In 2007 and 2008, Wilson achieved leading man status as the star of the romantic-comedy Purple Violets (2007), where he played Brian Callahan, a crime novelist who reconnects with an old flame (played by Selma Blair), and the thriller Lakeview Terrace (2008), as Chris Mattson, who is terrorized by former LAPD office on the grounds of his interracial marriage. His next notable role was as Nite Owl II in Zack Snyder’s adaptation of the graphic novel Watchmen (2009).


Wilson’s flexibility as an actor and past roles in thrillers later lead to his most recent work in director James Wan’s series of horror film blockbusters. In 2011, he took on a lead role alongside Rose Byrne in Insidious. In the film, he plays Josh Lambert, a father who must face supernatural forces after his recently comatose son becomes a passage-way for malevolent ghosts to enter the realm of the living. With the first film setting up a successful horror franchise, he later reprised his role in Insidious: Chapter 2 in 2013. Wilson continues to collaborate with Wan, starring as a paranormal investigator Ed Warren alongside Vera Farmiga in The Conjuring (2013), now the highest-grossing horror film of all time, and The Conjuring 2 (2016).

Making his return to television after a long stint in independent film, Wilson joined the second season of the FX television anthology Fargo in 2014. His performance as State Trooper and Vietnam Vet Lou Solverson, who investigates a triple homicide at the local diner, earned him his second Golden Globe nomination for Best Supporting Actor in a Series, Miniseries or Television Film. Wilson, in an interview with The Daily Beast, confessed that it was his wife who first convinced him to read the scripts for the series, getting him excited for the concept and for the opportunities the show could bring for his career. “There have been several times that you’ve given your heart and soul to an independent film and more often than not it doesn’t match up to any commercial success or people seeing your film,” he says. “So [my wife and agent] were like, ‘You need to do something that people see,” he confessed to The Daily Beast.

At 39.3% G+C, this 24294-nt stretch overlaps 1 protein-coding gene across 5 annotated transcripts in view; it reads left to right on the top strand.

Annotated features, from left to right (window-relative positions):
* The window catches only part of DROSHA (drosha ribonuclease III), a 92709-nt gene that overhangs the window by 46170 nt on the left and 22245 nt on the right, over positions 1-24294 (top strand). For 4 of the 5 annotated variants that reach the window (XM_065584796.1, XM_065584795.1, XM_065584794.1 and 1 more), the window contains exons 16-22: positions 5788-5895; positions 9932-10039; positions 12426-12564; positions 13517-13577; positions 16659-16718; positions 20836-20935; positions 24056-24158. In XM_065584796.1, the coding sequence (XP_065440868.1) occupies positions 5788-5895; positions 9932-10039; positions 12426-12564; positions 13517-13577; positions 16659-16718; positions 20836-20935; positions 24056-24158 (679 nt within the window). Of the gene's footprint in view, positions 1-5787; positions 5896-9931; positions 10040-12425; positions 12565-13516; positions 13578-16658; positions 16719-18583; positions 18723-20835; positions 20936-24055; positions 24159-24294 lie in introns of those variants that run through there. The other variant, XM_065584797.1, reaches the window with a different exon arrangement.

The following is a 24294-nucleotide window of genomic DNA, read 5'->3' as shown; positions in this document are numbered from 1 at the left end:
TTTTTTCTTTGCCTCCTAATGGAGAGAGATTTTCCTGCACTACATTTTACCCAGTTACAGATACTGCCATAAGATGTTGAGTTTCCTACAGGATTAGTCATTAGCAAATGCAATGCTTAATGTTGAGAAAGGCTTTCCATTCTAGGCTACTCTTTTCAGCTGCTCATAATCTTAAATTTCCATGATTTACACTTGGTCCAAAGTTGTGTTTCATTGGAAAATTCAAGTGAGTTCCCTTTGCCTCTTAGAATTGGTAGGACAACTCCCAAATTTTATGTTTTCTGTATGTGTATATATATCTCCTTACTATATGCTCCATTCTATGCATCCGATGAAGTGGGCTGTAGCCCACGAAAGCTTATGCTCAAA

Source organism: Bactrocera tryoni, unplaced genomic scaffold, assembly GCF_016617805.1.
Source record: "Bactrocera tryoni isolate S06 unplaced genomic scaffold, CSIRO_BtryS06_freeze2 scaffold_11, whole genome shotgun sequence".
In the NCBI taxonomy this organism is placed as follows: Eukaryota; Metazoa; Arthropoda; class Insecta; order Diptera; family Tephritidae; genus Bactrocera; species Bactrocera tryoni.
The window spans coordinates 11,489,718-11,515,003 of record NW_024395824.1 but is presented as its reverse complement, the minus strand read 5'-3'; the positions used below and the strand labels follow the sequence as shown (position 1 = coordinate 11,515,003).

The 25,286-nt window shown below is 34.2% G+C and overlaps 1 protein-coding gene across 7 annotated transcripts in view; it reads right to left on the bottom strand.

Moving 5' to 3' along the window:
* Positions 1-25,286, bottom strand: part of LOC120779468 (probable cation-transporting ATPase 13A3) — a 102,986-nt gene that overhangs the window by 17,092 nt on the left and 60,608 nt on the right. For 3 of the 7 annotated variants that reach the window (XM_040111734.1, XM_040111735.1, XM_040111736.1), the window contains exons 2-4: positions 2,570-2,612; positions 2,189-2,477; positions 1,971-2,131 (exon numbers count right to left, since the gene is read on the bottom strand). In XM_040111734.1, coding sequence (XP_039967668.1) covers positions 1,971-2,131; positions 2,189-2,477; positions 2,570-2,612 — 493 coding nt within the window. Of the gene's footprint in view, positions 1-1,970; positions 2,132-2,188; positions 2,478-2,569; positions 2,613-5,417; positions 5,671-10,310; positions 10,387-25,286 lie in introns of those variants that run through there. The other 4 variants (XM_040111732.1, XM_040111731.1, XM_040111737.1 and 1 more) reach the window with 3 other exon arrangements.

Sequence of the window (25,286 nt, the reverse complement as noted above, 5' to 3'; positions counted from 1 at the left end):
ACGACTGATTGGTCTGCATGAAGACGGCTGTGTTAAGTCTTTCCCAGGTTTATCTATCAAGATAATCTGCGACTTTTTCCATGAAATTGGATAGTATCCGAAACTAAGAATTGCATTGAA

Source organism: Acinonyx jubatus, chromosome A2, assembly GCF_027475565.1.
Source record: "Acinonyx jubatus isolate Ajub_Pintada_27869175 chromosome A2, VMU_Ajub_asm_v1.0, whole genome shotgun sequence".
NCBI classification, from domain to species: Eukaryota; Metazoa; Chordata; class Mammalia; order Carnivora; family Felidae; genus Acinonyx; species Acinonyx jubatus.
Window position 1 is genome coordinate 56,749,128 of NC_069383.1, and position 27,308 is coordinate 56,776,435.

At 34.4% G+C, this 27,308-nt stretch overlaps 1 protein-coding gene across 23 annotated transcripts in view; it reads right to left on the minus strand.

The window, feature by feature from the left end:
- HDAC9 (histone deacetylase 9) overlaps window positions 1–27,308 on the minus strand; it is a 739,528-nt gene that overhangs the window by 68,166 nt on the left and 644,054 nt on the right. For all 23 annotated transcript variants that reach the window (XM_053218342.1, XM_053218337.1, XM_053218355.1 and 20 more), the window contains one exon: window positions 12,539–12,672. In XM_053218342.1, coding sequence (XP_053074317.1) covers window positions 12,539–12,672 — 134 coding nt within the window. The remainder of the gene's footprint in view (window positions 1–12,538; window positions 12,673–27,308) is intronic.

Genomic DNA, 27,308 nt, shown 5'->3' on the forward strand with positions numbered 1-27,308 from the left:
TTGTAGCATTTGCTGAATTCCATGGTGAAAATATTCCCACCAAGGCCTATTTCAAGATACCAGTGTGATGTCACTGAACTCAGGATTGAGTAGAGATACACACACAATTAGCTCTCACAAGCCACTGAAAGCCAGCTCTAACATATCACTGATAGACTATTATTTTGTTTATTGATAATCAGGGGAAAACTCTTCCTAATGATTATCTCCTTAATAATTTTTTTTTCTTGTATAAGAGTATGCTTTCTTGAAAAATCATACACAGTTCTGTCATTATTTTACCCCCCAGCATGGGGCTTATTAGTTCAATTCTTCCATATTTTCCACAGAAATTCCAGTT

Wilson has followed up his success on Fargo with a role in the critically acclaimed 2015 indie western horror film, Bone Tomahawk, starring opposite Kurt Russell as foreman Arthur O’Dwyer, as they find themselves the victim of mysterious Native American attacks. He also joined the cast of John Lee Hancock’s film The Founder, a biopic about the creator of McDonald’s restaurant founder Ray Kroc, played by Michael Keaton.

Recently, Wilson has reprised two of his most beloved roles: he starred in the 2021 film The Conjuring: The Devil Made Me Do It as Ed Warren, and in Insidious: The Red Door in 2023, in which he played Josh Lambert. Audiences were excited to see him in these roles again, and both movies did incredibly well at the box office.


Wilson is married to fellow Carnegie Mellon alumna, Polish-American actress Dagmara Domińczyk, whom he worked with back in 2006 in Running with Scissors. They live with their two sons, Kalin Patrick Wilson and Kassian McCarrell Wilson in Montclair, New Jersey. Wilson boasts of stable and happy marriage, atypical of Hollywood. In an interview with The List, he stated that “I remember reading an interview with some actress who said the more screwed up an actor is the better their acting will be. I always thought that was kind of ridiculous. My parents are still together, I have a stable marriage and I don’t think that makes me suffer as an actor.”

Wilson frequently uses his musical talents for good causes, performing at a benefit concert in Florida for Southeastern Guide Dogs’ ‘Paws for Patriots’ Program, as well as fundraisers spearheaded by All Children’s Hospital and the St. Petersburg Free Clinic.